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Theory of Coffee Value

I know a talented artist who refuses to sell his paintings for less than he values the hours spent rendering them. His work is vibrant and arresting, but he doesn’t sell many paintings, which frustrates him greatly. I know very little about marketing artwork, but I do know that his pricing rationale is foolish. For one thing, the hours expended on a particular work are a sunk cost that he should forget if he wants to sell. And he doesn’t know this, but his opinion on pricing is an implication of Karl Marx’s labor theory of value, the flawed proposition that all value derives from the labor necessary to produce it.

Of course, value is in the eye of the beholder. In any potential exchange, value is determined in the first instance by the subjective assessment of a prospective buyer. Their willingness to pay is based on the enjoyment or utility they expect to gain from the transaction. There is no deal if the seller is unwilling to trade at that price; no one benefits unless the seller is thrilled to do the work without compensation, happy to consume or enjoy their own output, or gratified to simply hold it in inventory. My artist friend isn’t happy with that outcome, but his valuation has not passed a market test. Exactly where is the economic value of his labor? This is a cruel reality to those who scrape by in pursuits that often fail market tests, but it’s a reality that allows resources to be guided into uses that are most highly-valued and that satisfy wants most effectively.

It is surprising to me that the labor theory of value is so thoroughly embedded in the public’s thinking. Ryan McMaken at Mises Wire addresses this point in “Nobody Cares How Hard You Work“. Employers and employees often mistake hours worked and even effort for economic value. Working hard is thought to be admirable, but it is not always consistent with value creation:

… too many workplaces still subtly communicate to employees the idea that intense effort, usually in the form of long hours, is the best route to a promotion. In fact, though, if you can do your job brilliantly and still leave at 3 p.m. each day, a really good boss shouldn’t object. And by the same token, you shouldn’t cite all the effort you put in when making your case for a raise. Why should a results-focused boss even care?

At Liberty.me, Michael Bunch’s “A Misunderstanding of Labor and Value” offers some excellent quotes on the distinction, including this from Carl Menger:

Value is a judgment economizing men make about the importance of the goods at their disposal for the maintenance of their lives and well-being. Hence value does not exist outside the consciousness of men.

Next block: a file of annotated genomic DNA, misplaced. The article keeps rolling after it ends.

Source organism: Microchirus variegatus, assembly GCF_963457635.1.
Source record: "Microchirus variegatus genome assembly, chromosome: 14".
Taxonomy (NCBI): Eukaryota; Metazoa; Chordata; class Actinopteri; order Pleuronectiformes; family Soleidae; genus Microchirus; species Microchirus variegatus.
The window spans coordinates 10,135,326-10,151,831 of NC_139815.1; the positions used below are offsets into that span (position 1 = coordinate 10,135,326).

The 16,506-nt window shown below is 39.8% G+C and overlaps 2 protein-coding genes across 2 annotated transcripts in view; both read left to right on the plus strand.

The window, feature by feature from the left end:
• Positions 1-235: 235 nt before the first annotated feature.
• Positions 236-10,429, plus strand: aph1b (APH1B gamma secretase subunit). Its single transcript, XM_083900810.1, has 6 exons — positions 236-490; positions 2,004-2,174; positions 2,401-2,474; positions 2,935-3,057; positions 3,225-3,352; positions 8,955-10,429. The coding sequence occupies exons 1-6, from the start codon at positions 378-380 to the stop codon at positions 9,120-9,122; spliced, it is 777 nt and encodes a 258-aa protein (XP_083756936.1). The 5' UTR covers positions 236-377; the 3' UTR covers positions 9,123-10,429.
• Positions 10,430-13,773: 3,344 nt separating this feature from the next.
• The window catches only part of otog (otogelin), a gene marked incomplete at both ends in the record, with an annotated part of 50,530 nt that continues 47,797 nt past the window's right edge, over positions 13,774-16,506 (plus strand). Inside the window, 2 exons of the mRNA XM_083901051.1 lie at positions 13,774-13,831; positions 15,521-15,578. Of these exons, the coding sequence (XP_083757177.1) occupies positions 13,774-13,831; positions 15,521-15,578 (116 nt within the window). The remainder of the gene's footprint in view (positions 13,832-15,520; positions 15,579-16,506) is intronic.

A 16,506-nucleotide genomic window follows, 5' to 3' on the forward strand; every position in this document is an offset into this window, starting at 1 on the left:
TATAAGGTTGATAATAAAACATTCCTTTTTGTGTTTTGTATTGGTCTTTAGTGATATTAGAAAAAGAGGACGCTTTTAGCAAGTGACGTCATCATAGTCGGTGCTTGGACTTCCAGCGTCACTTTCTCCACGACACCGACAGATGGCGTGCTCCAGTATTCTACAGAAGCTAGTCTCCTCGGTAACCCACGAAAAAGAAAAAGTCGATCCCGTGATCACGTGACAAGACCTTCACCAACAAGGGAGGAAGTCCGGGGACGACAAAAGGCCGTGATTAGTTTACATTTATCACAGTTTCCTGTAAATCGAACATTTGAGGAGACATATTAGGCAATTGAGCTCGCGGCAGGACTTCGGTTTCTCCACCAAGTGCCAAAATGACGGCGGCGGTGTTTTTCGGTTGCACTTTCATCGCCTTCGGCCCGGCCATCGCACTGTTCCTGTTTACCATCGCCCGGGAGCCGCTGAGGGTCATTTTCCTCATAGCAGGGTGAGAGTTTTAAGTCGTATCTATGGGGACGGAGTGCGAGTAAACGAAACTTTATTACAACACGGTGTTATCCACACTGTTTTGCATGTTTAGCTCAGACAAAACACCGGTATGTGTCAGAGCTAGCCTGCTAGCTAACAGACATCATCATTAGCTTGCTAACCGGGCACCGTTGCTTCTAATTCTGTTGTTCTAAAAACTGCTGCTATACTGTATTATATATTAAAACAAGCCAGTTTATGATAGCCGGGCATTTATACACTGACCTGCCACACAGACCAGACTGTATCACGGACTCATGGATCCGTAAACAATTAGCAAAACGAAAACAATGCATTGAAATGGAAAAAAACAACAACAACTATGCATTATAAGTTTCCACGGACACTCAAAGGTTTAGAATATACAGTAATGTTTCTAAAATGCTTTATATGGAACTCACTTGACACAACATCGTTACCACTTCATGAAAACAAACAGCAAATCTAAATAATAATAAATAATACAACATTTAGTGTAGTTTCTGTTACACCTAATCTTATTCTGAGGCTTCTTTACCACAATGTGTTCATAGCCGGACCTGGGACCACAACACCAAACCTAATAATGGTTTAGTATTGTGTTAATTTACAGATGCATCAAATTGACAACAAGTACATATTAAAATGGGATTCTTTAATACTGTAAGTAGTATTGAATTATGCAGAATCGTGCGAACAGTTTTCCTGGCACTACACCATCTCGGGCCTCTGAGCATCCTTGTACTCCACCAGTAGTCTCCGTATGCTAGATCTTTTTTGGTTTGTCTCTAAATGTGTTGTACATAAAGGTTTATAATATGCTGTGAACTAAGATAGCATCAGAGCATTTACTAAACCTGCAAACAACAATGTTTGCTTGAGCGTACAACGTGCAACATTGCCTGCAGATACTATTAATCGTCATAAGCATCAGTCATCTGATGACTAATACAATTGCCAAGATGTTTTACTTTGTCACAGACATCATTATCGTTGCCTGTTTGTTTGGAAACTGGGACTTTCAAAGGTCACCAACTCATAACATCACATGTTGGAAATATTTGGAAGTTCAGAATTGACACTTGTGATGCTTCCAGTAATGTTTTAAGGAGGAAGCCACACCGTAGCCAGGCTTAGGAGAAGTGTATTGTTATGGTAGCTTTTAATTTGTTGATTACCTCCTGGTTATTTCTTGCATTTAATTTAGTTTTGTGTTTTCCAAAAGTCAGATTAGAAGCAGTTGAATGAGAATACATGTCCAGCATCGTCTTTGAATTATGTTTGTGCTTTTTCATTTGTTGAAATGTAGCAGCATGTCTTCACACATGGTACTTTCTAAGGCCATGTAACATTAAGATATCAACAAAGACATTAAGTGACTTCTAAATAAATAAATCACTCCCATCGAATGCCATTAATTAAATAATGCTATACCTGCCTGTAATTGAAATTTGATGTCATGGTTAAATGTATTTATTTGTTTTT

Ignoring the contribution of existing capital to production is an obvious error made by proponents of the labor theory of value, who argue that all value creation should be returned to labor as a reward. Bunch quotes Frederic Bastiat on this topic:

Without these things [i.e., capital], the labor of man would be unproductive, and almost void; yet these very things have required much work, especially at first. This is the reason that so much value has been attached to the possession of them, and also that it is perfectly lawful to exchange and to sell them, to make a profit of them if used, to gain remuneration from them if lent.

Yes, capital is man-made wealth, and labor plays an obvious role in its creation. Once extant, however, capital is a productive asset that enhances the productivity of labor as well. As property, its owners must be rewarded at least its marginal product, just as labor must be rewarded at least its marginal product. If the total product is deemed of sufficient value by buyers, then the activity will continue to the benefit of all concerned.

Bunch’s real intent is a bit off-topic: he seeks to refute the notion that patriarchy in the U.S. is active in assigning under-compensated roles to women. I’m not convinced that it’s necessary to debunk the labor theory of value to make that point. 

Is the labor theory of value irrational? Yes! Behavioral economists agree, as the links above point out. There are certainly times when the theory drives the subjective market valuations of buyers. Some behavioral economists use this as a rationale for government intrusion, but there is every reason to believe that an external authority would produce more distorted valuations and allocate resources less efficiently than the flawed market participants. And after all, in a free society, it is not incumbent on an authority to second guess private decisions. A good outcome is whatever floats your boat.